the flesh of animals that had been ruthlessly slaughtered, when they so
little deserved that fate.

But he was exceedingly fond of fish, and while on a fishing party, as
some fish were being fried, he found they did smell most admirably
well, and he was greatly torn between his desire and his principle.
Finally he remembered that when the fish were opened he saw some smaller
fish in their stomachs, and he decided that if they could eat each other
he could eat them.

[Sidenote: _Most Noted Picture of B. Franklin Extant_]

_Protein Calories in 100 C Portions of Food_

     In 100 C's Bread, 1 slice, (W.W. the highest)       12 to 16 C's P
     In 100 C's Cooked Cereals, 1 sm. cup, (oatmeal
                  highest)                               10 to 18 C's P
     In 100 C's Rice, 1 small cup                              10 C's P
     In 100 C's Macaroni, 1 small cup                          15 C's P
     In 100 C's Whole milk, 5 oz.                              20 C's P
     In 100 C's Skim and buttermilk, 10 oz.                    35 C's P
     In 100 C's Cheese, 3 heaping tbsp. Cottage cheese         75 C's P
     In 100 C's Eggs 1-1/3                                     36 C's P
     In 100 C's Meat or fish, Very lean 2-3 oz.          50 to 75 C's P
     In 100 C's Nuts, peanuts, almonds, walnuts. Peanuts
                  the highest                            10 to 20 C's P
     In 100 C's Beans 1/3 cup average                          20 C's P
     In 100 C's Green peas 3/4 cup average                     28 C's P
     In 100 C's Corn 1/3 cup average                           12 C's P
     In 100 C's Onions 3 to 4 medium                           12 C's P
     In 100 C's Potato 1 medium                                12 C's P
     In 100 C's Tomatoes 1 lb                                  15 C's P
     In 100 C's Fresh fruits: berries, currants, rhubarb       10 C's P
                  Others                                  2 to  5 C's P



6

The Deluded Ones--My Thin Friends


[Sidenote: _What!_]

I am going to sandwich you in between the food calories and my fat
friends, and maybe you can absorb some of them. In the first chapter,
you remember, I said I was not particularly interested in you, but I
have changed my mind, and I will treat you tenderly and carefully. I
will have to preach a little bit first, but I don't mind that; I love to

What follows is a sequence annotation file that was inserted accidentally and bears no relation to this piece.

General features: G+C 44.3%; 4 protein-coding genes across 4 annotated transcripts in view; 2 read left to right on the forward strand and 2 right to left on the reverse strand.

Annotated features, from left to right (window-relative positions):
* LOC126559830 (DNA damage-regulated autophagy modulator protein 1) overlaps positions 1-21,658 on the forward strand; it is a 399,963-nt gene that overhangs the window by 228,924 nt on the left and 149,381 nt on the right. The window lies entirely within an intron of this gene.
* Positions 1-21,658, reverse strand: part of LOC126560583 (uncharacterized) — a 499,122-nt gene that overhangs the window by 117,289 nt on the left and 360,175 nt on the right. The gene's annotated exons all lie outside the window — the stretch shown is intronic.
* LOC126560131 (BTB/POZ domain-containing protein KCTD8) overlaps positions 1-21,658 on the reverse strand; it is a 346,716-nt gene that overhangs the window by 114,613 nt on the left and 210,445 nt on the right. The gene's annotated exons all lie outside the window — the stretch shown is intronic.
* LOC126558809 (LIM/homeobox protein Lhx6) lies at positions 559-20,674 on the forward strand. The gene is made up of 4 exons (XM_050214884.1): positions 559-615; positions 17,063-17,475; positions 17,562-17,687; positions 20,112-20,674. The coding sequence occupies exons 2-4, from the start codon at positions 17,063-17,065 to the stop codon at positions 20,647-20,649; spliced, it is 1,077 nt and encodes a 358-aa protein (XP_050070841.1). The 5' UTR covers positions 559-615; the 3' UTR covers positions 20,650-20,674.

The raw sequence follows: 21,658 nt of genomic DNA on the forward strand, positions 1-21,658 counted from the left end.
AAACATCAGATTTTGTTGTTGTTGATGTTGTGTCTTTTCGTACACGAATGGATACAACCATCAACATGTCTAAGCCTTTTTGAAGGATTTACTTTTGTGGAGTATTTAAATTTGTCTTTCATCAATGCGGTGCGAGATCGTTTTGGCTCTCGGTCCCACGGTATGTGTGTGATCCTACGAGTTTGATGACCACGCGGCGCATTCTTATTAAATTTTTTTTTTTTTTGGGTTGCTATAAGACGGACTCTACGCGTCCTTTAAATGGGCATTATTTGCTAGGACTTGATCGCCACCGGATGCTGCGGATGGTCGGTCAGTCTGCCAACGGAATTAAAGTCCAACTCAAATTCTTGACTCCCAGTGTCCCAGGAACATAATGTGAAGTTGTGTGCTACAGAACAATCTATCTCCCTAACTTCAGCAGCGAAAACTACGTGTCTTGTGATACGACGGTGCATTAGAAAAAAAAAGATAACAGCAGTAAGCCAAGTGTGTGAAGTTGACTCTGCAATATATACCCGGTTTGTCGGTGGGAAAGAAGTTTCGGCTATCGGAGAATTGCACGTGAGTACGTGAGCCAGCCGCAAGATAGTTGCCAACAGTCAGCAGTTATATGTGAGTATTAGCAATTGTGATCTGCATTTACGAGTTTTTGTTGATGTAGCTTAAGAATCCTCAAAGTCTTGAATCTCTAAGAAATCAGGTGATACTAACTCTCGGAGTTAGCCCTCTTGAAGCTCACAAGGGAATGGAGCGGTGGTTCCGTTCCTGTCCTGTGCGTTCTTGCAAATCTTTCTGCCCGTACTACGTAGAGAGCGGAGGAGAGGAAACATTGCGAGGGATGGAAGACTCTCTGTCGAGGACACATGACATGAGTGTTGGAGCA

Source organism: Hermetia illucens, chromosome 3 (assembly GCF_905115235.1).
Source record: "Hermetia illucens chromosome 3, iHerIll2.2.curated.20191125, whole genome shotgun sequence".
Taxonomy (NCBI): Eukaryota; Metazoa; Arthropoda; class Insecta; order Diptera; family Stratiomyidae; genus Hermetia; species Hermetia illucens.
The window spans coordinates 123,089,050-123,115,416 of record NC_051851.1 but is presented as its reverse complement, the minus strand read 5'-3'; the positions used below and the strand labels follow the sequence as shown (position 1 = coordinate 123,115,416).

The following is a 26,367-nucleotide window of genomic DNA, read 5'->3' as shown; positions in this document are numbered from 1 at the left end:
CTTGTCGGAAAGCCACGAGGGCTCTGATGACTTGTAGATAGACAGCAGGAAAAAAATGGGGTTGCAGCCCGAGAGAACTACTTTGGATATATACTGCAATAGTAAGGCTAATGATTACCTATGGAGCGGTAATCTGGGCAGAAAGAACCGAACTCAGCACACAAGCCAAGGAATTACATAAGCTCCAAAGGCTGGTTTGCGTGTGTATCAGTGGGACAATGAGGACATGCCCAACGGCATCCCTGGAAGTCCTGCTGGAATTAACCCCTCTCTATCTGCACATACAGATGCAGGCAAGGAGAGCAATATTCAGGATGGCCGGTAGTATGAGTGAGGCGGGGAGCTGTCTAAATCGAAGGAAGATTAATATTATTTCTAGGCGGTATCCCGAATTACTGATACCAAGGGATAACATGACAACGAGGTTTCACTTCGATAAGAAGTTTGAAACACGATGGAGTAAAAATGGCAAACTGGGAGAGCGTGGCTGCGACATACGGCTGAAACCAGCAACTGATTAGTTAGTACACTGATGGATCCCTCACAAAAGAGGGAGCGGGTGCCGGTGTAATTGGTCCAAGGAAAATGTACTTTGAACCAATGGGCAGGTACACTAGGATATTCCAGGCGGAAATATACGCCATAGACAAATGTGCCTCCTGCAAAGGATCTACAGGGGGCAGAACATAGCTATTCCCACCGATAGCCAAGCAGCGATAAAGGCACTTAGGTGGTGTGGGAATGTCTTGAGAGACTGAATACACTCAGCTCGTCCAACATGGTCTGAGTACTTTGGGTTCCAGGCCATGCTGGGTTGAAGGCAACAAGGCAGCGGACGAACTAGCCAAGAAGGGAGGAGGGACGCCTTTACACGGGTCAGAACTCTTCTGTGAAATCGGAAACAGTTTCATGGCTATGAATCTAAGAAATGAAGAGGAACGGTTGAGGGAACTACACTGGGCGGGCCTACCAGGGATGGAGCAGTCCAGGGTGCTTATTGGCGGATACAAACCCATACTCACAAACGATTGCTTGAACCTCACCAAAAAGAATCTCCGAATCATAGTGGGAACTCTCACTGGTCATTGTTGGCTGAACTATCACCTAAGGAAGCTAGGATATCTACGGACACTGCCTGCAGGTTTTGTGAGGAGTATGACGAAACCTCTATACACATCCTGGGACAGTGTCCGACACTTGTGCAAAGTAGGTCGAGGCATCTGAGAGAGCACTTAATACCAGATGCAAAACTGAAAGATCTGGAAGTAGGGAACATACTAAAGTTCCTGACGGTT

reform people--Yes, you need reforming!

The first thing many of you have to do is to learn to accept the trivial
annoyances and small misfits of life as a matter of course, for to give
them attention _beyond their deserts_ is to wear the web of your life to
the warp.

Elbert Hubbard never said anything better than that. Have that
reproduced in motto form and put it on your bureau, and repeat it fifty
times daily.

[Sidenote: _Good Philosophy_]

Adopt my philosophy. If I have a trivial annoyance I analyze it
carefully. Was I to blame? Yes? All right, I am glad, because then I can
see that it will not happen again, so I stop worrying. If I am not to
blame, if I could not help it in the least, well, then I don't worry
about it, for that will not help it any, and I wasn't to blame! If it
bobs up in my mind again, I say: "Now, look here, you annoyance, I have
given you all the attention you deserve; avaunt, depart, get out!"

[Sidenote: _Simple_]

Now, how is this philosophy going to help you gain?

[Sidenote: _Lost Calories_]

When you worry needlessly, notice how tense your muscles are. You are
exercising them all of the time and using hundreds of calories of
energy. You raise your blood pressure, the internal secretory glands may
overact (re-read what I have said about these glands in the fat
people), and thus many more calories are used. The intestinal secretions
do not flow so freely, you have indigestion and do not assimilate your
food, and thus hundreds more calories are lost.

It certainly is impossible to gain unless your food is assimilated.

[Sidenote: _Develop Poise_]

So the first thing you have to learn is this mental control and to
relax. Remember that word, relax. After you are better nourished your
nervous system will not be on hair-trigger tension, and it will be
easier for you.

[Sidenote: _No Pain In Matter; No Matter In Pain Why Worry?_]

If you are ill in mind or body, remember that it is natural to be well,
and that within your body nature has stored the most wonderful forces
which are always tending towards the normal, or health, if not
obstructed or hindered.

Nature sometimes needs help to stimulate those forces, or to reinforce
them, or to remove obstructions. This is where the physician comes in.
But you yourself can aid nature the most by realizing that _nature is
health and it is normal to be well_. By so doing, all of your organs
function better and you are restored to normal more rapidly.

[Sidenote: _Sleep_]

[Sidenote: _Fresh Air_]

Second: It is very important to have enough sleep. Dr. Richard Cabot
says that probably resistance is lowered as much by lack of sufficient
sleep as by any other factor, and that all you can soak into your system
in twenty-four hours is not too much. Don't forget the fresh air.

You generally suffer from sleeplessness, I believe. The overweights are
always advised not to sleep too much. They will find while reducing that
they won't want to sleep so much, anyway. They will like to stay